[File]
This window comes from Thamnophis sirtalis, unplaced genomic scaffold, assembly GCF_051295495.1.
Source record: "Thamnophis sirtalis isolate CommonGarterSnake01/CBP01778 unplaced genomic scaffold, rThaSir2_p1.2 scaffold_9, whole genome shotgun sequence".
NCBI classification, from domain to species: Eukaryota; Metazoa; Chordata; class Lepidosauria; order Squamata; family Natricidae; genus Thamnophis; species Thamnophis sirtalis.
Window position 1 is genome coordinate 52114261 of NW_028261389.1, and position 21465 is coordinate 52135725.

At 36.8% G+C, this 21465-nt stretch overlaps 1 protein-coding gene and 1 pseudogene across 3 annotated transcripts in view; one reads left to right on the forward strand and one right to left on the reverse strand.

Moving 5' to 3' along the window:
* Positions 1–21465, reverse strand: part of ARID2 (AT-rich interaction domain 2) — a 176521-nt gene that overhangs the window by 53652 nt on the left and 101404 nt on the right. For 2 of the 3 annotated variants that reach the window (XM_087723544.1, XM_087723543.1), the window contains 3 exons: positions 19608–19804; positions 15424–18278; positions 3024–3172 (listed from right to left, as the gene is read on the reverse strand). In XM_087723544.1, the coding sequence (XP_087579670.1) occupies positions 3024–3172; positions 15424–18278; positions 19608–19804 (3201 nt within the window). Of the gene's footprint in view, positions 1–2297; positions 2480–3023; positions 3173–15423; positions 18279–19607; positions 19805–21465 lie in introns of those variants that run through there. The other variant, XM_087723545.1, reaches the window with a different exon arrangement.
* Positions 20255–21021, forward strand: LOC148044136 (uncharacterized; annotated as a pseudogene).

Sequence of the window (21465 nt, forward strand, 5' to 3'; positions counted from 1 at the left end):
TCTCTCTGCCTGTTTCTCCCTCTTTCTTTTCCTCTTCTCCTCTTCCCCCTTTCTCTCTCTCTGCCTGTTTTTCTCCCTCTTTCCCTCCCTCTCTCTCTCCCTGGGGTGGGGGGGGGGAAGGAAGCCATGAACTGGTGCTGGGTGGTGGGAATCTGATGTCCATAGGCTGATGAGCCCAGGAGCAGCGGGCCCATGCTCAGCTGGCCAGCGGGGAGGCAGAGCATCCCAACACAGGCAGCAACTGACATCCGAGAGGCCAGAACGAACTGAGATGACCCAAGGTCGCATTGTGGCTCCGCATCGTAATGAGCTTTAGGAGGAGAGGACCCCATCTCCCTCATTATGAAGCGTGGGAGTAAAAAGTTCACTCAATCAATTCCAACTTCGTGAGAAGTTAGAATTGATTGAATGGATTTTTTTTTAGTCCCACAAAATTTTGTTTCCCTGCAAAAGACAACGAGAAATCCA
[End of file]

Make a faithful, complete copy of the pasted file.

This window comes from Thamnophis sirtalis, unplaced genomic scaffold, assembly GCF_051295495.1.
Source record: "Thamnophis sirtalis isolate CommonGarterSnake01/CBP01778 unplaced genomic scaffold, rThaSir2_p1.2 scaffold_9, whole genome shotgun sequence".
NCBI classification, from domain to species: Eukaryota; Metazoa; Chordata; class Lepidosauria; order Squamata; family Natricidae; genus Thamnophis; species Thamnophis sirtalis.
Window position 1 is genome coordinate 52114261 of NW_028261389.1, and position 21465 is coordinate 52135725.

At 36.8% G+C, this 21465-nt stretch overlaps 1 protein-coding gene and 1 pseudogene across 3 annotated transcripts in view; one reads left to right on the forward strand and one right to left on the reverse strand.

Moving 5' to 3' along the window:
* Positions 1–21465, reverse strand: part of ARID2 (AT-rich interaction domain 2) — a 176521-nt gene that overhangs the window by 53652 nt on the left and 101404 nt on the right. For 2 of the 3 annotated variants that reach the window (XM_087723544.1, XM_087723543.1), the window contains 3 exons: positions 19608–19804; positions 15424–18278; positions 3024–3172 (listed from right to left, as the gene is read on the reverse strand). In XM_087723544.1, the coding sequence (XP_087579670.1) occupies positions 3024–3172; positions 15424–18278; positions 19608–19804 (3201 nt within the window). Of the gene's footprint in view, positions 1–2297; positions 2480–3023; positions 3173–15423; positions 18279–19607; positions 19805–21465 lie in introns of those variants that run through there. The other variant, XM_087723545.1, reaches the window with a different exon arrangement.
* Positions 20255–21021, forward strand: LOC148044136 (uncharacterized; annotated as a pseudogene).

Sequence of the window (21465 nt, forward strand, 5' to 3'; positions counted from 1 at the left end):
TCTCTCTGCCTGTTTCTCCCTCTTTCTTTTCCTCTTCTCCTCTTCCCCCTTTCTCTCTCTCTGCCTGTTTTTCTCCCTCTTTCCCTCCCTCTCTCTCTCCCTGGGGTGGGGGGGGGGAAGGAAGCCATGAACTGGTGCTGGGTGGTGGGAATCTGATGTCCATAGGCTGATGAGCCCAGGAGCAGCGGGCCCATGCTCAGCTGGCCAGCGGGGAGGCAGAGCATCCCAACACAGGCAGCAACTGACATCCGAGAGGCCAGAACGAACTGAGATGACCCAAGGTCGCATTGTGGCTCCGCATCGTAATGAGCTTTAGGAGGAGAGGACCCCATCTCCCTCATTATGAAGCGTGGGAGTAAAAAGTTCACTCAATCAATTCCAACTTCGTGAGAAGTTAGAATTGATTGAATGGATTTTTTTTTAGTCCCACAAAATTTTGTTTCCCTGCAAAAGACAACGAGAAATCCA